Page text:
The federal estate tax is a tax that is levied on property that is transferred from one person to an heir following their death. This property can include cash, real estate, stock, and other assets. However, the tax is only levied on the wealthiest of estates because the only part of an estate that is taxed is the portion of the value that exceeds the exemption level. In 2016, that exemption level was $5.45 million per person. Here are five facts about the federal estate tax that you may not know.
Only 0.2% of Estates Pay the Federal Estate Tax
According to the Joint Committee on Taxation, 99.8 percent of all American estates pay no estate tax. This means that only 0.2 percent of all Americans are required to pay these taxes. The reason for this is due to the exemption amount of the tax. In 2001, the federal estate tax’s exemption amount was $650,000 requiring more Americans to pay it but that number has steadily risen, reaching $5.45 million in 2016. The result of this increase means that only two in every 1,000 American estates will be required to pay these taxes.
Estates Usually Pay Less Than One-Sixth of Their Value in Federal Estate Taxes
The Urban-Brookings Tax Policy Center (TPC) has reported that in 2013, estates that were required to pay the federal estate tax only paid 16.6 percent of their estate’s value on average. The reason for this is that the taxes are only levied on the portion of the estate that exceeds the exemption level. This means that an estate that is worth $5.5 million would only have to pay $50,000 in estate taxes as that’s the amount that is remaining that exceeds the exemption level. Also contributing in this low percentage is that many estates are able to protect their portions of their estate from being taxed through deductions enacted by policymakers.
Avoiding Federal Estate Tax Through Loopholes
When an estate reaches that exemption level of $5.45 million, owners of the estate will look for ways to lessen the burden of the federal estate tax. There are multiple loopholes that can allow these estates to avoid paying the entirety of the tax. One of the more significant loopholes is through grantor retained annuity trusts (GRATs). Through this trust, the owner of the estate will put money into a trust that has been designed to repay the estate’s initial amount in addition to an interest rate that has been decided on by the Treasury. This is typically done over a period of two years. If the value of the investment rises more than the rate set by the Treasury, the amount gained will automatically go to the heir of the estate tax free. If there is no rise in value of the investment, the entirety of the amount still returns to the estate. The estate lawyer that found this loophole has estimated that it was saved wealthy estates as much as $100 billion in estate taxes since 2000.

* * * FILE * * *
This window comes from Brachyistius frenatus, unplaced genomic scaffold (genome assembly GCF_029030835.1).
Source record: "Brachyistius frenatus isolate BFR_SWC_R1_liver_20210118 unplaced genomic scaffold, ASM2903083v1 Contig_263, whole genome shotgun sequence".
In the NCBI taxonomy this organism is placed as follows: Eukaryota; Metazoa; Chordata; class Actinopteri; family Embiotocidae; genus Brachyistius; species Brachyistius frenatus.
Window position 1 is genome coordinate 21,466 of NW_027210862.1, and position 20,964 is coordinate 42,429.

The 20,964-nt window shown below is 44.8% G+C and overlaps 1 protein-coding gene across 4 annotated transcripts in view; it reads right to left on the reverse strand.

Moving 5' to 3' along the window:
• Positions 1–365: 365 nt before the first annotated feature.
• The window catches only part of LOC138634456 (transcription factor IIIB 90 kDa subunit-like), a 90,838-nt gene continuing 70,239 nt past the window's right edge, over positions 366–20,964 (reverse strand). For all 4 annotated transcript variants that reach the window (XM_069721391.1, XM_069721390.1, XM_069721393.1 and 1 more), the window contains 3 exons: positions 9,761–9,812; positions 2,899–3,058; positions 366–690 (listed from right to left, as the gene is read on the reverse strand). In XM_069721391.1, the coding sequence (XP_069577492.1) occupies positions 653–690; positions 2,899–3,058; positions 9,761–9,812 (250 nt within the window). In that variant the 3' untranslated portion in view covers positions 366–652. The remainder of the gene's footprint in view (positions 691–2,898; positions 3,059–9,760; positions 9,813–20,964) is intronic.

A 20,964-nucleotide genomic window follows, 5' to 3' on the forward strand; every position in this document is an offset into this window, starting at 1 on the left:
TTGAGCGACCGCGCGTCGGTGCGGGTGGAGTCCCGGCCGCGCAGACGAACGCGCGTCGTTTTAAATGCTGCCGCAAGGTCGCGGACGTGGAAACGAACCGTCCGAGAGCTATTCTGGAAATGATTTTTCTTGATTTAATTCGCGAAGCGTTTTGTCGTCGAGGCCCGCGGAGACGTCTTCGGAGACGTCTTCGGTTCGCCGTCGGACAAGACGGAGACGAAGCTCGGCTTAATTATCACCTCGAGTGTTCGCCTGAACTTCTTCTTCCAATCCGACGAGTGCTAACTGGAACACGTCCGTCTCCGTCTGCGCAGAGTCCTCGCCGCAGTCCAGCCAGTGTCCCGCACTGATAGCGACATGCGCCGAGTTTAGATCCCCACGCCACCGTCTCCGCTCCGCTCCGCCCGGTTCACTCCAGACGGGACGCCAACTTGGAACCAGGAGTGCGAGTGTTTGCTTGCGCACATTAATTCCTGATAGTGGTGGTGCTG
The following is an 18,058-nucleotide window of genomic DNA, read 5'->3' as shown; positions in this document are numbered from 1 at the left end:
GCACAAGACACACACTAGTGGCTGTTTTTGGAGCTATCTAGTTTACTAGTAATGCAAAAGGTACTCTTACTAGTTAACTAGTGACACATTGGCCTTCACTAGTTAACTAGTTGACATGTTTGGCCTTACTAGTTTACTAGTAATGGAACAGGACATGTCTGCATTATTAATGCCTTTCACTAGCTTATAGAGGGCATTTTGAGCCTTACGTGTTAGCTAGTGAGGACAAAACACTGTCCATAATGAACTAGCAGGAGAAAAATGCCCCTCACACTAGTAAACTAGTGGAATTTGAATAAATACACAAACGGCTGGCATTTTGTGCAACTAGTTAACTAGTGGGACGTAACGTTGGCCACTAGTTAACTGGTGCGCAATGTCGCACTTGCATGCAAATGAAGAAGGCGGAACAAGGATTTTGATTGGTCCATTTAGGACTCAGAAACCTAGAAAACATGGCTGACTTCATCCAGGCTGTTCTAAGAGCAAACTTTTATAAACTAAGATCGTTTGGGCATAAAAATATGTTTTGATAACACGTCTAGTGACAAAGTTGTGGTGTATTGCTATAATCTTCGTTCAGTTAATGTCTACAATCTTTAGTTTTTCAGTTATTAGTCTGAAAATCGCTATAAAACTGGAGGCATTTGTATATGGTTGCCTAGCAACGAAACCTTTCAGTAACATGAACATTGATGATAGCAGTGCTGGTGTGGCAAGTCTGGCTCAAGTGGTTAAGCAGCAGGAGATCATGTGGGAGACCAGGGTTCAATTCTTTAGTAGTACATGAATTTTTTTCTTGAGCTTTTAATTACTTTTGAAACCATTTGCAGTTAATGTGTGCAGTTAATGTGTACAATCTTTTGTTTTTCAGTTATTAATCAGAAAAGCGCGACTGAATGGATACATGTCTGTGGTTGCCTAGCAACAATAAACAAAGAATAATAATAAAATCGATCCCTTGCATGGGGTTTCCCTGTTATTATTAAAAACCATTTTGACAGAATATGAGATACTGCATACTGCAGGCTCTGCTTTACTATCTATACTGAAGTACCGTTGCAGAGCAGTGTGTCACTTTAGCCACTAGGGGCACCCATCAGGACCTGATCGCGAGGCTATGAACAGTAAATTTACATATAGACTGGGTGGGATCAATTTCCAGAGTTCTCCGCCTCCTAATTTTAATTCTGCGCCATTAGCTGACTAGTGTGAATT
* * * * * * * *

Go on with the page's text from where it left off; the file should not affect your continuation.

Small Farms and Small Businesses Paying Estate Tax
Very few small farms and small businesses actually pay estate taxes. In fact, according to TPC, only about 20 of these estates in the United States have to pay any estate tax as of 2013. Those 20 businesses and farms owed only 4.9 percent of the value of their estate in federal estate tax on average. A study in 2005 by the Congressional Budget Office (CBO) found that the overwhelming amount of small farms and small businesses that owed these taxes have sufficient liquid assets that the farm or business would be left alone.
Federal Estate Tax Provides Significant Revenue Source
While very few estates have to pay the federal estate tax, the amount of revenue that the tax brings in for the federal government is quite significant. The Congressional Budget Office estimates that the tax will generate about $275 billion between 2017 and 2026. While that is less than one percent of the federal revenue gained during that period, it is more than the federal government will spend on the Food and Drug Administration (FDA), the Centers for Disease Control and Prevention (CDC), and the Environmental Protection Agency (EPA) combined.
Very few estates have to pay the federal estate tax with only 0.2 percent of estates in the United States being required to. Despite the number of estates that are required to pay the tax, it provides a significant revenue source for the federal government. If you need more information on your taxes, come see the experts at France Law Firm.